If you were using DEFAULT before, and now notice that ticks are sent incorrectly, the mitigation is to use a regular expression instead of DEFAULT - because for realm statements with regular expressions, also the most recent versions still substitute with the actual realm.

You would need to delete the DEFAULT realm and replace it with the following regular expression realm statement *at the end of your proxy.conf*:

realm "~.+$" {


Use the most recent version available (3.0.10 at the time of writing) because of known issues in older versions (ranging from filters that prevent people to get online with mixed usernames to TLS-related bugs).


eduroam IdP

Administrative obligations for an eduroam IdP

Selecting EAP types


The decision which EAP type(s) to deploy on your eduroam IdP depends on several factors:

  • Capabilities of your Identity management backend
  • Types of devices you want to support
Choices depending on the Identity Management System

Regarding the identity management backend, the most fundamental differentiation between EAP types is the type of credential they support.

  • Does your identity management backend support X.509 Client Certificates? Then you can use EAP-TLS.
  • Does your identity management backend use username/password combinations?
    • Does it store the passwords as either clear text - or - encrypted as NT-Hash? Then you can use EAP-TTLS, PEAP, EAP-FAST, EAP-PWD and more.
    • Does it store the passwords in a different crypt format? Then you can use EAP-TTLS only.

As you see, the decision is largely dependent on your identity management system; so your choices may be limited. As a more concrete advice for some IdM backends:

  • Microsoft ActiveDirectory: stores passwords as NT-Hashes.
Anonymous outer identities

Almost all EAP types support the use of anonymous outer identities. The primary use of anonymous outer identities is for better preservation of privacy for your users; a properly configured supplicant will then not even reveal the real username of the user to the visited eduroam SP; instead, the username is replaced with a dummy value.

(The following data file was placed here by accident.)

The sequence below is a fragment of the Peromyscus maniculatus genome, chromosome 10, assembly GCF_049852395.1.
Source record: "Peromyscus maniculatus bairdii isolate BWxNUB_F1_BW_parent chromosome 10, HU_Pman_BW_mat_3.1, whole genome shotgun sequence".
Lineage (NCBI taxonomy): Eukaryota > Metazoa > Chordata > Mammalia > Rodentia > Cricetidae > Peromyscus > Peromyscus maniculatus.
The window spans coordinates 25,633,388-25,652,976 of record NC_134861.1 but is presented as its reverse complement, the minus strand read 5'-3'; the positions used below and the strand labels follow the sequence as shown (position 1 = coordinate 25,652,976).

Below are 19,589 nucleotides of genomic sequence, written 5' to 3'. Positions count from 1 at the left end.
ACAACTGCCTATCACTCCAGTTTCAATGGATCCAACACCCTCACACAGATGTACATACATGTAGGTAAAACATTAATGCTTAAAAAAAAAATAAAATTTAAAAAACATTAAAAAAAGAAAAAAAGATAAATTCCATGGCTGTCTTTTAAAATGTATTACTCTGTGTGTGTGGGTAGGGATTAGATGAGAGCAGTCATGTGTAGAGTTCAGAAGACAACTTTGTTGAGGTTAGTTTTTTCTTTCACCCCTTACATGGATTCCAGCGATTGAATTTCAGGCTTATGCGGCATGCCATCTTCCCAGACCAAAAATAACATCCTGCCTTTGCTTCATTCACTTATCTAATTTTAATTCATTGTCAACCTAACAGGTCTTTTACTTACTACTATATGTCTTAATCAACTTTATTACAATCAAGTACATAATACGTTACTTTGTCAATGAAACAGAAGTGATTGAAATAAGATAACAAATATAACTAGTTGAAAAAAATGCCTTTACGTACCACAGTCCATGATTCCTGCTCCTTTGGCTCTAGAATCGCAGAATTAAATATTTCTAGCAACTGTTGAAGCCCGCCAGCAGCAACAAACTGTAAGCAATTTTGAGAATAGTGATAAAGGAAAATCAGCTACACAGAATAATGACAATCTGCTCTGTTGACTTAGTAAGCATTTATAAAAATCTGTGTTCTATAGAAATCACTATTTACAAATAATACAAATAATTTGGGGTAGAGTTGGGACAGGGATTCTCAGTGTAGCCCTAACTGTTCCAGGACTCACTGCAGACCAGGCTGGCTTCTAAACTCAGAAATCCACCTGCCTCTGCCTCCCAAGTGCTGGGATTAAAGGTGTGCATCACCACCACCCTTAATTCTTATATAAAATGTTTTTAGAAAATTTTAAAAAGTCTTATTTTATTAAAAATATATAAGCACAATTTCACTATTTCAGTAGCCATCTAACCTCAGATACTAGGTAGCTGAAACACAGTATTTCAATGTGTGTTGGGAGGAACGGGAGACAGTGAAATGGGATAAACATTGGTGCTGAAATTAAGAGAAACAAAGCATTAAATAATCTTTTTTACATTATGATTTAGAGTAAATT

This feature needs protocol support by the EAP type in question; the basic idea is that there have to be two stages of communicating the client identity:

  • one identity, the outer identity, is used to route the user's login request from the eduroam SP via the eduroam RADIUS path to the eduroam IdP
  • the second, "inner" identity, is only revealed inside a cryptographically protected tunnel to the IdP

Since the outer identity is only needed for routing purposes towards the IdP, the local username part does not have to be accurate and can be obfuscated. The IETF-suggested way of obfuscating the username is to leave it empty; but it can just as well be replaced with "anonymous", "anon" or similar. However, the realm part (i.e. behind the @ sign) always needs to be accurate because it contains the routing information.

The inner identity always needs to be fully accurate, because it is used to authenticate the user. It does not necessarily have to contain an @ sign at all, because that username is local to the IdP and is only seen and evaluated there.


For eduroam request routing, the part of the outer identity is used to route the request to the realm and to establish a secure tunnel; while the real username inside this tunnel which is looked up in a user database is "stefan.winter".

Here is a break-down of anonymous outer identity support for some popular EAP types:

EAP-TypeSupport for anonymous outer identites
EAP-TLSsupport in protocol, but not typically available in supplicants

If the EAP type allows for the use of outer identities, it is a client device configuration option to either make use of them or not; there is little you as an IdP can do to force the use of anonymous outer identities (except for providing and encouraging the use of pre-configured installers which will then make all the necessary settings on the client device automatically).

Choices depending on the envisaged devices

The landscape of wireless-enabled devices is rather heterogenous, and support for EAP types varies. Ideally, you should survey which types of devices you should come to expect among your user base, check the capabilities of these devices, and make an informed decision regarding the EAP type of choice.